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Labor Day is a time to celebrate working men and women, and the honorable reason labor institutions were created: protecting workers' rights while on the job.

But this year, the union that represents me is concerned with protecting itself in court.

I’m talking about the United Auto Workers union, which is the subject of an ongoing investigation by the Justice Department over the misuse of member training funds. The scandal has so far led to seven convictions of top union and auto executives.

The misdeeds echo a lack of respect for their represented employees.  Funds intended for member benefits instead "bankrolled expensive meals, golfing, hotel suites, limousines and condominium expenses for high-level UAW officials in Palm Springs, California..." There was even a $10,000 tab for cigar purchases and custom wine bottles emblazoned with a union executive's name.


The corruption may have reached the highest ranks of the union. One of ex-UAW President Dennis Williams’ top aides, as part of a plea agreement with federal investigators, said that Williams signed off on some of the misuse of training funds. This allegation, if true, stands in stark contrast to the statement Williams made just last month to UAW members in Detroit: "The UAW has zero tolerance for corruption…at any level of this organization."

This scandal is personal for me. As a 22-year Ford-UAW autoworker, I was for years forced to pay dues to the UAW or get fired. After my home state of Michigan became a "right to work" state in 2012, I was finally able in 2015 to stop supporting a union that does not represent my interests.  Unfortunately, I'm still forced to accept this problematic union representation as a condition of employment.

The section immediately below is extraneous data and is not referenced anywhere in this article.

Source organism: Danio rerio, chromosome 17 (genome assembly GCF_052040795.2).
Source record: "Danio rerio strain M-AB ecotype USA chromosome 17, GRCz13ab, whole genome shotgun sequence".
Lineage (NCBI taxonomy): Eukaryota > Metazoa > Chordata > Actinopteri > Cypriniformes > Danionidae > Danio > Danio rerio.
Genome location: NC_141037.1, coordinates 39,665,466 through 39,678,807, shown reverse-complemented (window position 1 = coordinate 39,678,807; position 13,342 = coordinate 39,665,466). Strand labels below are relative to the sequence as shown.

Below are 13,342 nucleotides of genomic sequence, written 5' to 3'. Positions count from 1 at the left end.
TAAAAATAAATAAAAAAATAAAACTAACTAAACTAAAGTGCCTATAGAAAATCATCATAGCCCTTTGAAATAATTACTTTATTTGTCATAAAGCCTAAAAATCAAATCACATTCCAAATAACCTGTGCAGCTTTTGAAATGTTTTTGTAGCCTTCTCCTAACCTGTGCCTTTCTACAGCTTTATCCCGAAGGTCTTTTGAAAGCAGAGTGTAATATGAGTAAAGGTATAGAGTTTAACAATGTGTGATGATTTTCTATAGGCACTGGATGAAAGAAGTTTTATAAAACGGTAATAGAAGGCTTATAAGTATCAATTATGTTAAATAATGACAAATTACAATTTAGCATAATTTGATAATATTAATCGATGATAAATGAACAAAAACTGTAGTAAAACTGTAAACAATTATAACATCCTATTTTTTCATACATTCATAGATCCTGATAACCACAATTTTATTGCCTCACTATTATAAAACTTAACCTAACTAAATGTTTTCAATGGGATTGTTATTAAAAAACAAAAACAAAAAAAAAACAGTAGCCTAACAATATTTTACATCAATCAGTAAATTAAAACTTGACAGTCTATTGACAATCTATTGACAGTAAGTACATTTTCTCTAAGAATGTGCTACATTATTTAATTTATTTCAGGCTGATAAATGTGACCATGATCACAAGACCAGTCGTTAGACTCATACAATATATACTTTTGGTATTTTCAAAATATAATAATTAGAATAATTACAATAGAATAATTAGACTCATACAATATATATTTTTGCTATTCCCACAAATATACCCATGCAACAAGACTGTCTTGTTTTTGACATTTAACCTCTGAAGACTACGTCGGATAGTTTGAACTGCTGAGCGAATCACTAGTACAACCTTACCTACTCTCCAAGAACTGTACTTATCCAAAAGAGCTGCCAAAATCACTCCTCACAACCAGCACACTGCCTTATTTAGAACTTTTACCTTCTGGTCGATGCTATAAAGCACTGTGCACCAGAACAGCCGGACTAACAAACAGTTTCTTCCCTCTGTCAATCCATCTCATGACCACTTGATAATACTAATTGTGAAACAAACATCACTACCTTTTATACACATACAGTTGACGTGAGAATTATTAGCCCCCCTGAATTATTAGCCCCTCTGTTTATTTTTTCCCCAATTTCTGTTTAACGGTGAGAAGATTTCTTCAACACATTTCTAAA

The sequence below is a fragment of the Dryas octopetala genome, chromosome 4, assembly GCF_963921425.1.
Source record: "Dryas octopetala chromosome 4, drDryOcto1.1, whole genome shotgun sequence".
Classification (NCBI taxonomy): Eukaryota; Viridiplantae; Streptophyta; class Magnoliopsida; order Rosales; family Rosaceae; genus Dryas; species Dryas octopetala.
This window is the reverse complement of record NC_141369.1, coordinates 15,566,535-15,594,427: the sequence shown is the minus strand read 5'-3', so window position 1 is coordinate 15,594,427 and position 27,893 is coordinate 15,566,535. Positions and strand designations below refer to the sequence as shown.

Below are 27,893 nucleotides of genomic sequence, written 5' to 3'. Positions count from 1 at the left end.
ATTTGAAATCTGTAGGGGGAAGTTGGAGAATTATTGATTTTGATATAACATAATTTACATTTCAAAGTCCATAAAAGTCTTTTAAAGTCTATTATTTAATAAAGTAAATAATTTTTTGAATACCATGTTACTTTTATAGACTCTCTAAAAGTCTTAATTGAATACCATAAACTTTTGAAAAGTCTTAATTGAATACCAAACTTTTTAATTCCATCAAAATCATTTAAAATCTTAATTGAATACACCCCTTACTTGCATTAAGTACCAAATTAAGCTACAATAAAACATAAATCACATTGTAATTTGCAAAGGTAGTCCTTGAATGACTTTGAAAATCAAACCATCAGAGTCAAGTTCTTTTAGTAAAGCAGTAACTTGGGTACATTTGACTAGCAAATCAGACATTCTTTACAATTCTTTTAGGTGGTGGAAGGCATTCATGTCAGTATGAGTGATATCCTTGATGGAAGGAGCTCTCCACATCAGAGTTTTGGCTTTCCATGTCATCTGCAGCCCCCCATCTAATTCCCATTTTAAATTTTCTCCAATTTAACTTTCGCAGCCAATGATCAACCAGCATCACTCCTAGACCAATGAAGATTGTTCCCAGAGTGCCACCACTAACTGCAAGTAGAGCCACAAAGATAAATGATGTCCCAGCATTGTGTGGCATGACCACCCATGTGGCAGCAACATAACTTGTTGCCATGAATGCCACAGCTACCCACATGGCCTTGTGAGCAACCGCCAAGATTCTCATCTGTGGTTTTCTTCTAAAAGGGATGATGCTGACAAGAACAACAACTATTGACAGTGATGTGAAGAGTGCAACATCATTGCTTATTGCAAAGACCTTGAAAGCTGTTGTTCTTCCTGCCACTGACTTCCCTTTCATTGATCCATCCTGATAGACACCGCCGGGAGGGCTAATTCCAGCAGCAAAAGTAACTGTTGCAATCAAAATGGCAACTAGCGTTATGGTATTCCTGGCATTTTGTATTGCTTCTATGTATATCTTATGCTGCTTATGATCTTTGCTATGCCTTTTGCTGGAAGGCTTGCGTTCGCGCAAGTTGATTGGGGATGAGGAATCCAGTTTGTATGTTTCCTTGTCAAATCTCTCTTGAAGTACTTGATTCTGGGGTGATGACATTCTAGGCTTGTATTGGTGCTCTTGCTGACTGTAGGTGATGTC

The root of the UAW's problem is a lack of accountability. The union's first contract with Ford was signed in 1941.  In the almost eight decades since then, autoworkers like me have never had the opportunity to vote whether they still want the UAW's representation. Also, union leadership today is selected not by the members, but by a group of insiders known as the "Reuther Caucus" who have an interest in preserving the status quo.

The training-fund scandal makes clear that the status quo isn't worth preserving; like a dirty chalkboard, it needs to be wiped clean to erase decades of scandals and corruption. That’s why I support legislation called the Employee Rights Act, which would provide an option for rank and file workers to select new union representation (or no representation at all) if there's been more than 50 percent turnover in the bargaining unit.

I don't expect union officials to support these reforms. They’re currently busy dodging blame for the scandal, while boosting membership with organizing work outside the auto industry. Recent high-profile organizing losses in Mississippi and Ohio, as well as a struggling campaign at automaker Tesla, do not bode well for the union’s future representing employees in the automotive market. New prospective workers are not buying what the union is selling.

The solution to what ails the union isn't simple, but new leadership and new accountability to members are a good start.

First, current President Gary Jones should step down until the investigation is over, and the entire membership should be allowed to vote at their local halls for a brand-new slate of executive leadership. Lastly, the UAW should voluntarily allow recertification votes at plants and factories it has organized, to give jaded or dissatisfied workers a chance to decide if they still want UAW representation.

After the news of Williams' link to the training center scandal was reported, one auto industry publication ran an article with this headline: "America's Auto Workers Deserve Better Than The UAW."

As an autoworker myself I couldn't agree more, and I'm confident thousands of my colleagues feel the same. Let’s protect workers once again, and hold our union officials answerable and accountable.

Terry Bowman is a 22-year Ford-UAW autoworker. 

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